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Cape Town now faces dry taps by July 9


(FILES) This file photo taken on January 19, 2018 shows people collecting drinking water from pipes fed by an underground spring, in St James, about 25km from the city centre in Cape Town. Resident’s of Cape Town’s Nazareth House, a care home for dozens of vulnerable, disabled and orphaned children, are among the city’s most vulnerable people. They now face the prospect that the water supply they depend on could be shut off within months as the three-year-long drought — the worst in a century — causes dam levels to dip below usable levels.<br />/ AFP PHOTO / RODGER BOSCH

Residents of drought-stricken Cape Town received good news Tuesday when city officials said they now face losing piped water to their homes by July 9 — a month later than last forecast.

But Capetonians are not yet out of the woods. If drastic consumption reductions are not achieved by so-called “Day Zero” — the last day of normal water supply — people will have to queue at 200 standpipes for daily rations of 25 litres (6.6 US gallons).

The city, which attracts millions of tourists every year, has enforced strict waste controls including prosecuting homeowners who use significantly more than the current 50-litre daily limit.

“The Groenland water transfer and the reduction in our weekly average demand has had a dramatic impact on the ‘Day Zero’ date,” said deputy mayor Ian Neilson in a statement, referring to a recent transfer of water from a region that had experienced good rains to South Africa’s parched second city.

“Today I urge the residents of Cape Town not to ease up on their water-saving efforts. We cannot afford to slow down when the estimated ‘Day Zero’ date moves out, simply because we cannot accurately predict the volume of rainfall still to come.”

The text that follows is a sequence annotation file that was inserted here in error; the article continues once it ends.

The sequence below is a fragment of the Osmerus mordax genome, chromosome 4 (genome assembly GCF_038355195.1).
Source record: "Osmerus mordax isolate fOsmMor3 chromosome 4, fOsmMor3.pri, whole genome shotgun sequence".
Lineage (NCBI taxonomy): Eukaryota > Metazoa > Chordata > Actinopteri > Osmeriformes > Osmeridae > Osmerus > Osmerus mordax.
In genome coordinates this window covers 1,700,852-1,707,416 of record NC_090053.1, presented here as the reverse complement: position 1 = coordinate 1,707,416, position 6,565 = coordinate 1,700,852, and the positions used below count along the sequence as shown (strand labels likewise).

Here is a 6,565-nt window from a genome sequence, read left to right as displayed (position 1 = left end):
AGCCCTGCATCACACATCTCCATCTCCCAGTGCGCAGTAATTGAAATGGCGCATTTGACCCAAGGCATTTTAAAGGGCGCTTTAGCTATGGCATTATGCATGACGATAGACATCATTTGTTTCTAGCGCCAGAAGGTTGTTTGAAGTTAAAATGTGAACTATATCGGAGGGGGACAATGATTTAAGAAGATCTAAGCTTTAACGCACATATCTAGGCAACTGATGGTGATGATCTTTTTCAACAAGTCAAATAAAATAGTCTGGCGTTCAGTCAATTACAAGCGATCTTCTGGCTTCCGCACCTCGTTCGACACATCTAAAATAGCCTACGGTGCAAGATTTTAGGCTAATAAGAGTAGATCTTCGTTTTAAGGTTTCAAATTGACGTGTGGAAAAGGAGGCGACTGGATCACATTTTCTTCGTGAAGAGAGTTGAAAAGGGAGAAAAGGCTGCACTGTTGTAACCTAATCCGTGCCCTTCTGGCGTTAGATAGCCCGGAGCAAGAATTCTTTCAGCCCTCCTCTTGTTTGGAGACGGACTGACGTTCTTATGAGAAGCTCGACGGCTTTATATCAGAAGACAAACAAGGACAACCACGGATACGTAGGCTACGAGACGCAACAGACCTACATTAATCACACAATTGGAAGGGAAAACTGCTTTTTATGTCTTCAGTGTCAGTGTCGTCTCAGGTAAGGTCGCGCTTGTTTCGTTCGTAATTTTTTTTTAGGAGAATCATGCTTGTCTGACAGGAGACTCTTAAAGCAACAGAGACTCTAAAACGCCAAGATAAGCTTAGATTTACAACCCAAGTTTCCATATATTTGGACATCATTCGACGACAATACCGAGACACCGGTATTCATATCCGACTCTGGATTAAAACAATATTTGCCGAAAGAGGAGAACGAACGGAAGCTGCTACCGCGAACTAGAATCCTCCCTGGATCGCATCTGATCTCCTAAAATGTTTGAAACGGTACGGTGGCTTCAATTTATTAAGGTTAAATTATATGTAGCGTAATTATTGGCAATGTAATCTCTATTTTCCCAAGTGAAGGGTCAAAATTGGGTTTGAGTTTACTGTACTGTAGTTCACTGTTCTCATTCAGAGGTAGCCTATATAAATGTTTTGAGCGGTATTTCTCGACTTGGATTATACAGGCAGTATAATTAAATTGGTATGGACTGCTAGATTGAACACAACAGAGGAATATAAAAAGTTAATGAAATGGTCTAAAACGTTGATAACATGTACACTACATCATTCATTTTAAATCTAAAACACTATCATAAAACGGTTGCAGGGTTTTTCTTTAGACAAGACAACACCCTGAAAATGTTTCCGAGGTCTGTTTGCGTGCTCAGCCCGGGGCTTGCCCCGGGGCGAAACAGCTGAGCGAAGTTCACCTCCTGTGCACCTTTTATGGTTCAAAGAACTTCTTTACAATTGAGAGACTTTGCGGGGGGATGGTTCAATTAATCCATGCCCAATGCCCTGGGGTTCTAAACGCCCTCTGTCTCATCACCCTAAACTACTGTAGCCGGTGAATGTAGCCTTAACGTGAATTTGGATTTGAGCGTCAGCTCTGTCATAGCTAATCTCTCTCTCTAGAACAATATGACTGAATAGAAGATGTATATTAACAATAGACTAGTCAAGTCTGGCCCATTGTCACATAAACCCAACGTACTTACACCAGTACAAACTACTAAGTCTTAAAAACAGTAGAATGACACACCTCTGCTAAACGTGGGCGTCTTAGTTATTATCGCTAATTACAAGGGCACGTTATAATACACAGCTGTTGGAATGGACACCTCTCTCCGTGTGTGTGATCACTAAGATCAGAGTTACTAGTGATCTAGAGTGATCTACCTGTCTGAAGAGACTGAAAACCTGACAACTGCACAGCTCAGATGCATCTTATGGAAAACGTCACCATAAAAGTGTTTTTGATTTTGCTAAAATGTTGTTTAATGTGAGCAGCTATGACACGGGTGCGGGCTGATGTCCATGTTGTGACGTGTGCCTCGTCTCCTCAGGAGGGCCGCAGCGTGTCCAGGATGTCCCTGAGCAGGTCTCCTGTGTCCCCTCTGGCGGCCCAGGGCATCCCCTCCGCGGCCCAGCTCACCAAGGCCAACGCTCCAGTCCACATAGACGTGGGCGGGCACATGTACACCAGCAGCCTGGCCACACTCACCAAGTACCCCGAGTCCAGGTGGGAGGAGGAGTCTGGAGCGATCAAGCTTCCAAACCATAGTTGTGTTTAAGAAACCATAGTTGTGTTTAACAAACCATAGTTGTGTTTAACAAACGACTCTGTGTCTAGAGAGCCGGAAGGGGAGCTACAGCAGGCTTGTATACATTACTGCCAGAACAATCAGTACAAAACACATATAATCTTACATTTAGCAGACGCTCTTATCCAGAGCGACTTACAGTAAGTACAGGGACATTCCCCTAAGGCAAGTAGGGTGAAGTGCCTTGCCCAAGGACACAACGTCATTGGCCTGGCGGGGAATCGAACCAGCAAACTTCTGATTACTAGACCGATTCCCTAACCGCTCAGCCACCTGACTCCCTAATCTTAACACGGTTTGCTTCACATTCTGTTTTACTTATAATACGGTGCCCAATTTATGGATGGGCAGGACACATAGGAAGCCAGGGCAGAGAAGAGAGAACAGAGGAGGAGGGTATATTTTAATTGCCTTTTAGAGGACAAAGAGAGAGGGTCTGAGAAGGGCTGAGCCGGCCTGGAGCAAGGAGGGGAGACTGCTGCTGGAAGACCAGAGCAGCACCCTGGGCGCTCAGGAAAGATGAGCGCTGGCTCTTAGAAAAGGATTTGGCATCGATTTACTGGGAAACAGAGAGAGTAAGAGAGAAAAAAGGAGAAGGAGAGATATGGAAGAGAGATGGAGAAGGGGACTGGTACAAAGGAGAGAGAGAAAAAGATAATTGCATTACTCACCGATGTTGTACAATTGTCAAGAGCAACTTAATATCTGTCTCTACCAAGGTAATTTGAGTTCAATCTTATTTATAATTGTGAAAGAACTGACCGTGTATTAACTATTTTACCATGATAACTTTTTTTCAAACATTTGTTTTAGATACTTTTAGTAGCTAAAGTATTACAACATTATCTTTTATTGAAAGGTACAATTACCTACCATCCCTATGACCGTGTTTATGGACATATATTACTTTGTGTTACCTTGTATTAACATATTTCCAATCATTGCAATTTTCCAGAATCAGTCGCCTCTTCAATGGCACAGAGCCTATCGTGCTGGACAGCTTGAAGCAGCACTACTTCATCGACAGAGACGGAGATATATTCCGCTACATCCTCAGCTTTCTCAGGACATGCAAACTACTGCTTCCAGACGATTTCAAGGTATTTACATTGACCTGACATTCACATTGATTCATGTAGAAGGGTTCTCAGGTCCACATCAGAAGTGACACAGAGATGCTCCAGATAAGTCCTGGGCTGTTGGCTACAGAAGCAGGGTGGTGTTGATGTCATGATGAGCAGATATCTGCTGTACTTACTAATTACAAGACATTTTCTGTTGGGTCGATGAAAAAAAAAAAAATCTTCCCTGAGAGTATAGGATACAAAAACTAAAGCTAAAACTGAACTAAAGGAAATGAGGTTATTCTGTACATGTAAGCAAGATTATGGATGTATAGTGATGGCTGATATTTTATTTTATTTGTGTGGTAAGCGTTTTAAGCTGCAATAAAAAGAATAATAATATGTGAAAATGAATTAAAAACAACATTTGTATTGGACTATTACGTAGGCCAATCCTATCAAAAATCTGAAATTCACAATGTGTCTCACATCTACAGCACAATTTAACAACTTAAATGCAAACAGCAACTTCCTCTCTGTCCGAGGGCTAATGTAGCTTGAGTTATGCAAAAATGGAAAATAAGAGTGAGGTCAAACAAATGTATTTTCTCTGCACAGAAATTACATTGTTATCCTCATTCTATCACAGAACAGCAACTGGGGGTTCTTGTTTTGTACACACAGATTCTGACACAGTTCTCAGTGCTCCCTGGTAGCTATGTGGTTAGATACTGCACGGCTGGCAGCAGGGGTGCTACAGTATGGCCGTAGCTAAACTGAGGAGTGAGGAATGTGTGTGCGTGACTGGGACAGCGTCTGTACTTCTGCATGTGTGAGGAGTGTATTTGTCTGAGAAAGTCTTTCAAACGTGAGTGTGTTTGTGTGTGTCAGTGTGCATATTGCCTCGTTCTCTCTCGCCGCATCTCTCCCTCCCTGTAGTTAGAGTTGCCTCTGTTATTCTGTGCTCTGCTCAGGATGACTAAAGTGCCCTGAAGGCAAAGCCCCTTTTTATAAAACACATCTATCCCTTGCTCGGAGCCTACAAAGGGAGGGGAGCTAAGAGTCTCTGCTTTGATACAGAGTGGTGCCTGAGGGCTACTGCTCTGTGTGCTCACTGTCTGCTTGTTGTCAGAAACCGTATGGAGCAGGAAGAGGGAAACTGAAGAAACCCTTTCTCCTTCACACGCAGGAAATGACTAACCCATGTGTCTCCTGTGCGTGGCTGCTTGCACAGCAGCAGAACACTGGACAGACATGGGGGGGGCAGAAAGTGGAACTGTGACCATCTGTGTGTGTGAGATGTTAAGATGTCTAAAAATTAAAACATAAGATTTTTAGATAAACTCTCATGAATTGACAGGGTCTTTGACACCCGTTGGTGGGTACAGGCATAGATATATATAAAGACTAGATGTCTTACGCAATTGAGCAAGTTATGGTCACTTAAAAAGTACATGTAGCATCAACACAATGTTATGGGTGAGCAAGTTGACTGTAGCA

Every day the city uses more than 450 million litres, “Day Zero” becomes more likely. In the past week, city-wide consumption stood at an average of 523 million litres daily.

The previous forecast for “Day Zero” was June 4.

The city has published a name-and-shame list of the worst water offenders in Cape Town, and it says it is issuing fines for the heaviest water users.

But officials have been criticised for failing to implement usage restrictions sooner, and accused of ignoring warnings by experts in the years before the drought.

Strong summer rains saw much of southern Africa recover from a drought induced by the El Nino weather phenomenon.

But Mediterranean-like Cape Town receives most of its rain in the southern hemisphere’s winter — and scientists warn there is no guarantee of a good rainy season.

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